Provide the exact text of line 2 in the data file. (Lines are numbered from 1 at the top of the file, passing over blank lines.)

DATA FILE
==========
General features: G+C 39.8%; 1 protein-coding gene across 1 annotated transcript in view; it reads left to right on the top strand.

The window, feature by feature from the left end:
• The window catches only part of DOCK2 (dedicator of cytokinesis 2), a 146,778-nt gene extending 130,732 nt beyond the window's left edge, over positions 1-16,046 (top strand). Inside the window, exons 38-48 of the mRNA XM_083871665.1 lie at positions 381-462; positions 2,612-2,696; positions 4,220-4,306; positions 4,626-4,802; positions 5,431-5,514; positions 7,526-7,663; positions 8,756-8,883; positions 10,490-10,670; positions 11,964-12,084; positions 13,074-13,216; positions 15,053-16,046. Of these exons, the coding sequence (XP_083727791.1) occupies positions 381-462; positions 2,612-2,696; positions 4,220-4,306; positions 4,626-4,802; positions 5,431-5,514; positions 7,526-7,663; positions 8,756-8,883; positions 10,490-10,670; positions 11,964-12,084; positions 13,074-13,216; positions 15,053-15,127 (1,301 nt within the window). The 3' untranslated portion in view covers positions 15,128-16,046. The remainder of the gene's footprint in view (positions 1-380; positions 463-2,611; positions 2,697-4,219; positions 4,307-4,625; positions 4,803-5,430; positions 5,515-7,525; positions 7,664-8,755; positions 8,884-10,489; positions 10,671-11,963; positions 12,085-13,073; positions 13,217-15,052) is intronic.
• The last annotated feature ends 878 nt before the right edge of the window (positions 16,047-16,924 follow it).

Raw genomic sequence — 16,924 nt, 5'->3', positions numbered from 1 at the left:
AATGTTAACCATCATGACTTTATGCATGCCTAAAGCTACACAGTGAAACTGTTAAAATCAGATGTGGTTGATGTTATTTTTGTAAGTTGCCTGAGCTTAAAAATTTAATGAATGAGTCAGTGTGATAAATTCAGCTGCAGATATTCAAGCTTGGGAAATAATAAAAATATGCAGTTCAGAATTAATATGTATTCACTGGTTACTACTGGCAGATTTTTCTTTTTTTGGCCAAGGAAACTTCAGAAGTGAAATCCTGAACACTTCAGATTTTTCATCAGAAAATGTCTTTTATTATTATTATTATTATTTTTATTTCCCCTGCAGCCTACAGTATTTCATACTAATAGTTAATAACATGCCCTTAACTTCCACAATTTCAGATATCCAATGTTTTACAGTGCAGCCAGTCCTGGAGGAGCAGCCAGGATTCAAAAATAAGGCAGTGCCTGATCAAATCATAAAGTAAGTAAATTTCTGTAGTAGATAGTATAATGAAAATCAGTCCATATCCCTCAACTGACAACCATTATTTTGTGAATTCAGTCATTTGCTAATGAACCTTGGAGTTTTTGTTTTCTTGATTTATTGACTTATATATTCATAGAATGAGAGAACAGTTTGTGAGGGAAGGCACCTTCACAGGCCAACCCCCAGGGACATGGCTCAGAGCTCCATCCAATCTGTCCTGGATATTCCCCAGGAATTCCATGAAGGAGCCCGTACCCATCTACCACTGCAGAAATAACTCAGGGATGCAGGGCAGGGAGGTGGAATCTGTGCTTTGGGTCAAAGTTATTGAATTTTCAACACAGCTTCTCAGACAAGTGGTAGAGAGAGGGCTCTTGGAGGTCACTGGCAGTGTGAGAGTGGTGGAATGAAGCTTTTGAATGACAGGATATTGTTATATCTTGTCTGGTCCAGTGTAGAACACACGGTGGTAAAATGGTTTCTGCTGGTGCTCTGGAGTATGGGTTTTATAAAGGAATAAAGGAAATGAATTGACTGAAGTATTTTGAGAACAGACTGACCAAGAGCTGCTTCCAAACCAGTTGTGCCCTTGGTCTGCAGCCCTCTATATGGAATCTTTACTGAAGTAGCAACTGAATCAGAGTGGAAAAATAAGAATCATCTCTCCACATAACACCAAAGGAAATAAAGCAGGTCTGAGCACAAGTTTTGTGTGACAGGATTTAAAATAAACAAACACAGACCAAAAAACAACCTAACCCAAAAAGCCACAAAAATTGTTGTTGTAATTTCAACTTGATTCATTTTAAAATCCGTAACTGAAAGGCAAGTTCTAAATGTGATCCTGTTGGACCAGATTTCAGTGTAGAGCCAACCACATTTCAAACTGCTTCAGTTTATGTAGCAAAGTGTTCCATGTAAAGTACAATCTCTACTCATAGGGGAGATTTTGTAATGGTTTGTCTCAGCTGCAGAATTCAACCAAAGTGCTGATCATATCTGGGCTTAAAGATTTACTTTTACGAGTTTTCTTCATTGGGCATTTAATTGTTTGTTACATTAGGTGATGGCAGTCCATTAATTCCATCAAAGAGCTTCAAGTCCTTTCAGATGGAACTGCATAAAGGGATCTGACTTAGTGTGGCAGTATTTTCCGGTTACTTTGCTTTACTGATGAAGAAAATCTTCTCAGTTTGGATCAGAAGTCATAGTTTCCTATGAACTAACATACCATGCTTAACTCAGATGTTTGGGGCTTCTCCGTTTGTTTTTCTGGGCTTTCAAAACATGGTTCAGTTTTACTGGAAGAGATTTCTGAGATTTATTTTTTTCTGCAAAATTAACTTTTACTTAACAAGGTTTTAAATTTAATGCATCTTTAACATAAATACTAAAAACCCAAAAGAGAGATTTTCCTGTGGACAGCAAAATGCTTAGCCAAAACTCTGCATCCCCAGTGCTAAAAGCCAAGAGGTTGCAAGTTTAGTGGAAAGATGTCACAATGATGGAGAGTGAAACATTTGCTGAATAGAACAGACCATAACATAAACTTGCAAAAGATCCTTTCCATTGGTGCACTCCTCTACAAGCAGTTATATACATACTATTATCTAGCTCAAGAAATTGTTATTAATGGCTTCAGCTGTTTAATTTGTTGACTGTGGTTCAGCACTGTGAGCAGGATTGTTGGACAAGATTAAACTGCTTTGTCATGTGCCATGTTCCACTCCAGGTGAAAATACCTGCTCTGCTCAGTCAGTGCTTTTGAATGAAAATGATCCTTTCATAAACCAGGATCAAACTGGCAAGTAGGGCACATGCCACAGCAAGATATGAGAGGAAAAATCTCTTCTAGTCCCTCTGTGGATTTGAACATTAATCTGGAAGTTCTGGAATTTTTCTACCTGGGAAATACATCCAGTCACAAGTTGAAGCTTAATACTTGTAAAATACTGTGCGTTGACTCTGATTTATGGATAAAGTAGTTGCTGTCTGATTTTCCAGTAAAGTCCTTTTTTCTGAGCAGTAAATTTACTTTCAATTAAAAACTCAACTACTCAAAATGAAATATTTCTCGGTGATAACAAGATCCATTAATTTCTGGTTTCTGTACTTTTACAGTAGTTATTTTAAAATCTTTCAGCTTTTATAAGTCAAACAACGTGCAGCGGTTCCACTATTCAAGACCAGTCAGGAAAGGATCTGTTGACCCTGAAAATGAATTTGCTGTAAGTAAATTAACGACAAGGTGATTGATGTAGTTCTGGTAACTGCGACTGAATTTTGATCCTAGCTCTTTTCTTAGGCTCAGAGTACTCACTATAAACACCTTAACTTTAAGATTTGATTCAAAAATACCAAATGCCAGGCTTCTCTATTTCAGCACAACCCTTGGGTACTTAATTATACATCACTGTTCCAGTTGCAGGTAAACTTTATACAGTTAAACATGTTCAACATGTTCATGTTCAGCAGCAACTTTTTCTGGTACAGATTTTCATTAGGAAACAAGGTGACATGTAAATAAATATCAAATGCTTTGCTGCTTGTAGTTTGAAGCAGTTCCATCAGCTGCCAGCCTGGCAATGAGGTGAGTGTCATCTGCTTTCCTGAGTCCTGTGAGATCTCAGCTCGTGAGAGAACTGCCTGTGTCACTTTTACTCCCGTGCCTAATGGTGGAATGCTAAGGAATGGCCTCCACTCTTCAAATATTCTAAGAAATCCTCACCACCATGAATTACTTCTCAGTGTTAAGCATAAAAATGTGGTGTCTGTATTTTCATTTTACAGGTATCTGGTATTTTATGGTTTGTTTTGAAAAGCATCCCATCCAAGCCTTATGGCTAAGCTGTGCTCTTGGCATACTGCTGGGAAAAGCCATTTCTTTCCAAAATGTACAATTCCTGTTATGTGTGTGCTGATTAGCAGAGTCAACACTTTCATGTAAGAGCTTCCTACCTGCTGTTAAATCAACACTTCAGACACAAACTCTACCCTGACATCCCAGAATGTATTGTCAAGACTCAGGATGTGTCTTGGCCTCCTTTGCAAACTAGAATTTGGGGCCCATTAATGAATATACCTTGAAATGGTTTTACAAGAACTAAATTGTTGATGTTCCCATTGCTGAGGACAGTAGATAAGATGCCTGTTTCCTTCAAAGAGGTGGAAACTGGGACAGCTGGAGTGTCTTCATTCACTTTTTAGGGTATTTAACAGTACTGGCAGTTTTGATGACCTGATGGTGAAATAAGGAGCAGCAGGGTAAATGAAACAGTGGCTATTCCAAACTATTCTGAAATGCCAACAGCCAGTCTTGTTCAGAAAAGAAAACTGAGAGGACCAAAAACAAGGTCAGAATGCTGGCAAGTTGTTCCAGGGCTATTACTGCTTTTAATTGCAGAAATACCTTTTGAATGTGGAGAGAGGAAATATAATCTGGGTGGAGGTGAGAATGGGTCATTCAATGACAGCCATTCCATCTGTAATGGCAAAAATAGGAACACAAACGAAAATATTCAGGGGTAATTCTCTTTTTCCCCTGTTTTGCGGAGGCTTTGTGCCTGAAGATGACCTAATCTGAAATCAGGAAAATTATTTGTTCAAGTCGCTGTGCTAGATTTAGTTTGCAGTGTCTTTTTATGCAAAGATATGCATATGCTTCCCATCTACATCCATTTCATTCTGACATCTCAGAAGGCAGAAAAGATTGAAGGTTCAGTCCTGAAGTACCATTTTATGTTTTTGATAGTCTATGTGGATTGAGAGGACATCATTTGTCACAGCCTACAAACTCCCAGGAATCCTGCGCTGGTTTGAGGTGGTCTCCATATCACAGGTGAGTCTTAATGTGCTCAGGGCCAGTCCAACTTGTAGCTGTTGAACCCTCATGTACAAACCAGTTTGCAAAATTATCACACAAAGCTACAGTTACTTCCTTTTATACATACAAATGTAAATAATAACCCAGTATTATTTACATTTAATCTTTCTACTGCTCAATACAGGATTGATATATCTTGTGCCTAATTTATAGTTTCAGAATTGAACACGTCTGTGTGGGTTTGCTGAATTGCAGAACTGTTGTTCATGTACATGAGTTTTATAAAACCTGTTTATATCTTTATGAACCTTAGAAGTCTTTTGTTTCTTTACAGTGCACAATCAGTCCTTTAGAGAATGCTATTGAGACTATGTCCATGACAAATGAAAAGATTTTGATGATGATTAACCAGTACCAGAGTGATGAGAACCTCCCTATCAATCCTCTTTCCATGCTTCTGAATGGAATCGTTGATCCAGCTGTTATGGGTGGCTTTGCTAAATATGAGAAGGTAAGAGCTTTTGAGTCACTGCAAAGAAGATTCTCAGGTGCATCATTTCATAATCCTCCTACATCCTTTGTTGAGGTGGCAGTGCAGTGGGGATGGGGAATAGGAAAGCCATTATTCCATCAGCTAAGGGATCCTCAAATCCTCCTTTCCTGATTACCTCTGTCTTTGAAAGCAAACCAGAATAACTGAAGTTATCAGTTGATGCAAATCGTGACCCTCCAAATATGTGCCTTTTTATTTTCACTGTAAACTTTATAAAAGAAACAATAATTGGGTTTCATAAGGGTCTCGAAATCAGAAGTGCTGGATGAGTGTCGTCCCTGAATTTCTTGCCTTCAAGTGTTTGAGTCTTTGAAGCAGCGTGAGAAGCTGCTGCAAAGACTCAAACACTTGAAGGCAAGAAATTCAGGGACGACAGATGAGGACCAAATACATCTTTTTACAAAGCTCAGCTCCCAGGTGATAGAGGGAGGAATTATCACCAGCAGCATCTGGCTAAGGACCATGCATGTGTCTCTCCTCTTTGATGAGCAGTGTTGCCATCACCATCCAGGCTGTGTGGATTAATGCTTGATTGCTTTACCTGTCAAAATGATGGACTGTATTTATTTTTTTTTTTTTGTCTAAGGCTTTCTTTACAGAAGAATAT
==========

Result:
The window, feature by feature from the left end: